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Robert Mueller set to testify to Congress about his report, Trump

Image: Special counsel Robert Mueller will deliver testimony on his investi
Special counsel Robert Mueller will deliver testimony on his investigation into Russian interference in the 2016 election and President Donald Trump. Copyright Chelsea Stahl NBC News; Getty Images
Copyright Chelsea Stahl NBC News; Getty Images
By Alex Seitz-Wald and Hallie Jackson and Kristen Welker with NBC News Politics
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The former special counsel will appear before the House Judiciary and Intelligence committees.


WASHINGTON — Former special counsel Robert Mueller is set to testify to Congress on Wednesday, possibly adding fuel to some Democrats' call to launch impeachment proceedings.

Mueller has been rarely seen or heard in public since his two-year investigation into Russian interference into the 2016 presidential campaign, but the former FBI director will sit for hours of questioning before the House Judiciary and Intelligence committees to answer questions about his report.

Mueller has said he will not stray beyond the report, but Democrat are hoping his testimony will make its findings more accessible to millions of Americans who may not have read the document or have tuned out earlier news coverage.

Republicans, meanwhile, have followed Trump's lead in trying to discredit Mueller's probe and are likely to use their allotted questioning time during the hearing to sow doubts about the probe's origins and to assert bias among its investigators.

Trump attacked Muelleron Wednesday morning, shortly before the hearings were set to start.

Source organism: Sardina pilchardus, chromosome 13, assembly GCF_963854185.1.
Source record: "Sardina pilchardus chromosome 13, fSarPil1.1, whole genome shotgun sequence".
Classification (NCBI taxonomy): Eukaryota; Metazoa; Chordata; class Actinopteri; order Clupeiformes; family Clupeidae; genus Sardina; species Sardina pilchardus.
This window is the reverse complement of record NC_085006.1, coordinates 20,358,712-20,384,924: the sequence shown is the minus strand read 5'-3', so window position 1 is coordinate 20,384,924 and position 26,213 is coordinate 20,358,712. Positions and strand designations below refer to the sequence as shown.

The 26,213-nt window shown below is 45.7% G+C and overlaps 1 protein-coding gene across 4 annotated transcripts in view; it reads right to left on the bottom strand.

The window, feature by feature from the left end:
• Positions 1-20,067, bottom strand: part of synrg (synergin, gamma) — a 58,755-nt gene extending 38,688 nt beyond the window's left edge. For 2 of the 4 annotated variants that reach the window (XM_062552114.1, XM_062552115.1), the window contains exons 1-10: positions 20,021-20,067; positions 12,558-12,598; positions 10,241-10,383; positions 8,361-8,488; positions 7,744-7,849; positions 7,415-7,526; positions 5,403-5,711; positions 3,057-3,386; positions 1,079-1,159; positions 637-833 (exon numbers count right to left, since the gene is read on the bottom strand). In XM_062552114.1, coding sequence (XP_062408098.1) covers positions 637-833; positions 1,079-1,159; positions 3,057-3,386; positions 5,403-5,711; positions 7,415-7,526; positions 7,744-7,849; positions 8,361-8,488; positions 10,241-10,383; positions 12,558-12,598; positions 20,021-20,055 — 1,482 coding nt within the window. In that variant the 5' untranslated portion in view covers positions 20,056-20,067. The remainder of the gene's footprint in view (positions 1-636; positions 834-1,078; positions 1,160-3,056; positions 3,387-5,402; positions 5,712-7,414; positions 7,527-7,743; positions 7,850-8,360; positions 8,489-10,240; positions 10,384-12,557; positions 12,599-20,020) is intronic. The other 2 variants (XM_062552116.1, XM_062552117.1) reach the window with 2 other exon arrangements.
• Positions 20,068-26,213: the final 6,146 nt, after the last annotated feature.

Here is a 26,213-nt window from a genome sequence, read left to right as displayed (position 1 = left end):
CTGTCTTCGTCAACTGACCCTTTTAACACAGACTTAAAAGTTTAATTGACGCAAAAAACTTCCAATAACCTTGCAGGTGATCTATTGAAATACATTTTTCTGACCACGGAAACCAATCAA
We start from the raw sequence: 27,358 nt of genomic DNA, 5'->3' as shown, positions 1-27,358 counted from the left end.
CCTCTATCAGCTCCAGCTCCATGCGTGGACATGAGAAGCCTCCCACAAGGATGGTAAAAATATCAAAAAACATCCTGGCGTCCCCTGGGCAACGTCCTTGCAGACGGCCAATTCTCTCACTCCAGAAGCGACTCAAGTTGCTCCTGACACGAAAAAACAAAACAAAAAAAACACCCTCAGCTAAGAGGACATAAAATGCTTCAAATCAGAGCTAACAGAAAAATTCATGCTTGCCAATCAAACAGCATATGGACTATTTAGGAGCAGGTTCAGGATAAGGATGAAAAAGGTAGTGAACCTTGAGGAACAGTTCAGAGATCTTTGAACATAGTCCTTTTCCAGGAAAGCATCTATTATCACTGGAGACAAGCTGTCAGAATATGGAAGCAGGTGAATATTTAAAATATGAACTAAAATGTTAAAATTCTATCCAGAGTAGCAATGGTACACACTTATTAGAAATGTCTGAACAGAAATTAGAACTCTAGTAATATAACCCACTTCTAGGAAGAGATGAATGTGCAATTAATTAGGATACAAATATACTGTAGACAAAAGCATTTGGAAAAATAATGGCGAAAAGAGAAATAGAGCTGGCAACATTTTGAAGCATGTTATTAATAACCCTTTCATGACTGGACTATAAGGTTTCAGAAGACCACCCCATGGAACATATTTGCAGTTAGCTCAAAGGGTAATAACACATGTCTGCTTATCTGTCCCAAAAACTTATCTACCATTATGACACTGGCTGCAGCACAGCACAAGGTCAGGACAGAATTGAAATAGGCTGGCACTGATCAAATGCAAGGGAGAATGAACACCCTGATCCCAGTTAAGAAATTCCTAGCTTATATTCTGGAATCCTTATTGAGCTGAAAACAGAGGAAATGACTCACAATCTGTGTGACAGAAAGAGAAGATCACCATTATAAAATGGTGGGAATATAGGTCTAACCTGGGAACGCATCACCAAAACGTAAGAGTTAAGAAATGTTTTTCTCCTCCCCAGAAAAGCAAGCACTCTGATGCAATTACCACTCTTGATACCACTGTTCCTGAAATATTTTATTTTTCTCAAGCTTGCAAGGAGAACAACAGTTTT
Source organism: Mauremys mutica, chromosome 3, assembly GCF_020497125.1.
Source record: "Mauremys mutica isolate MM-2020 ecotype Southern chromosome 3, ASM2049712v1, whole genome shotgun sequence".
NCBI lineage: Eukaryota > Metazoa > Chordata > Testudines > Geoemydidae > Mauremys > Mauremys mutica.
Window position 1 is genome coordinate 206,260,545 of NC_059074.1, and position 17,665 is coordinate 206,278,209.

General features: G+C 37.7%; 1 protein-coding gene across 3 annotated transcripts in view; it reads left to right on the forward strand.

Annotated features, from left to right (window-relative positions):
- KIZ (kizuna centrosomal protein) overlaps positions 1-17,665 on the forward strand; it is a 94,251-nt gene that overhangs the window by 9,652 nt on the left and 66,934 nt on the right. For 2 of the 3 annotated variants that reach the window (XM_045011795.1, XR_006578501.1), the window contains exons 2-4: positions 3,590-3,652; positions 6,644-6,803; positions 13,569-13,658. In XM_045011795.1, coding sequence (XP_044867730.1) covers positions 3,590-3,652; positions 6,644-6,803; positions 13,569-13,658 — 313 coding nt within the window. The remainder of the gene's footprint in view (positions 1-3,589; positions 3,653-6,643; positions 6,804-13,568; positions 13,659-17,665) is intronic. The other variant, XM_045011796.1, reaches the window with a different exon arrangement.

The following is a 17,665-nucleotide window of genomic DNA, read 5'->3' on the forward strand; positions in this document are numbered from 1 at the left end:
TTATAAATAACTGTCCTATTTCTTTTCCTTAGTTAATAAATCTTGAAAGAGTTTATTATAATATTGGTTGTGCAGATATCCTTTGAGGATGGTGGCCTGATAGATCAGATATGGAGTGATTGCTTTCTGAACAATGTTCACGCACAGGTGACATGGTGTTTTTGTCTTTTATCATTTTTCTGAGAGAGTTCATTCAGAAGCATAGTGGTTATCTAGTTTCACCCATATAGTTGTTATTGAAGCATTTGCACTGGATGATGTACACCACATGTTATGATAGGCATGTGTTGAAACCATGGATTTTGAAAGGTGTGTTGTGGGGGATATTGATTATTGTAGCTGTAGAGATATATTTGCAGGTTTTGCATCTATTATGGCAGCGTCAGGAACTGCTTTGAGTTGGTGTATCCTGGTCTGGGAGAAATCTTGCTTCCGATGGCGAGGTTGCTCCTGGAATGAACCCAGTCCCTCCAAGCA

Multiple sources familiar with Trump's thinking characterize him as annoyed but not overly enraged ahead of the former special counsel's testimony.

The president, on one hand, sees the prospect of Democrats overreaching on impeachment post-Mueller as a political winner, but he still finds it "incredibly annoying" and would rather the page be turned on this chapter of his administration, the sources said.

The president is irritated he still has to deal with Mueller more than two years after the special counsel investigation started. There's a "here we go again" exasperation inside the White House, with one person describing a "battle-hardened" atmosphere at this point.

Another person close to the White House said Trump believes Mueller will closely stick to the outlines of what's already been laid out in his report. The president also believes Mueller's investigators are biased against him — a sentiment reflected in Trump's tweet on Tuesday night decrying that a "Never Trumper attorney" — Mueller deputy Aaron Zebley — is being allowed to consult with Mueller during his testimony.

The president also has been engaged in cable coverage ahead of Mueller's testimony, dialed in to Fox News on Tuesday night, and has delivered his own commentary to allies regarding various cable coverage of the former special counsel's testimony.

Trump has repeatedly insisted that Mueller's report "exonerated" him and found "no collusion, no obstruction."

But the report is more nuanced than that.

"While the investigation identified numerous links between individuals with ties to the Russian government and individuals associated with the Trump Campaign, the evidence was not sufficient to support criminal charges," Mueller's team wrote in their report. "If we had confidence after a thorough investigation of the facts that the President clearly did not commit obstruction of justice, we would so state. Based on the facts and the applicable legal standards, however, we are unable to reach that judgment."

Mueller, a former George W. Bush-appointed FBI Director, was tapped by former Trump-appointed Deputy Attorney General Rod Rosenstein in 2017 to lead an outside investigation after Trump fired James Comey, who at the time was the director of the FBI and looking into potential collusion between Trump's campaign and Russia.

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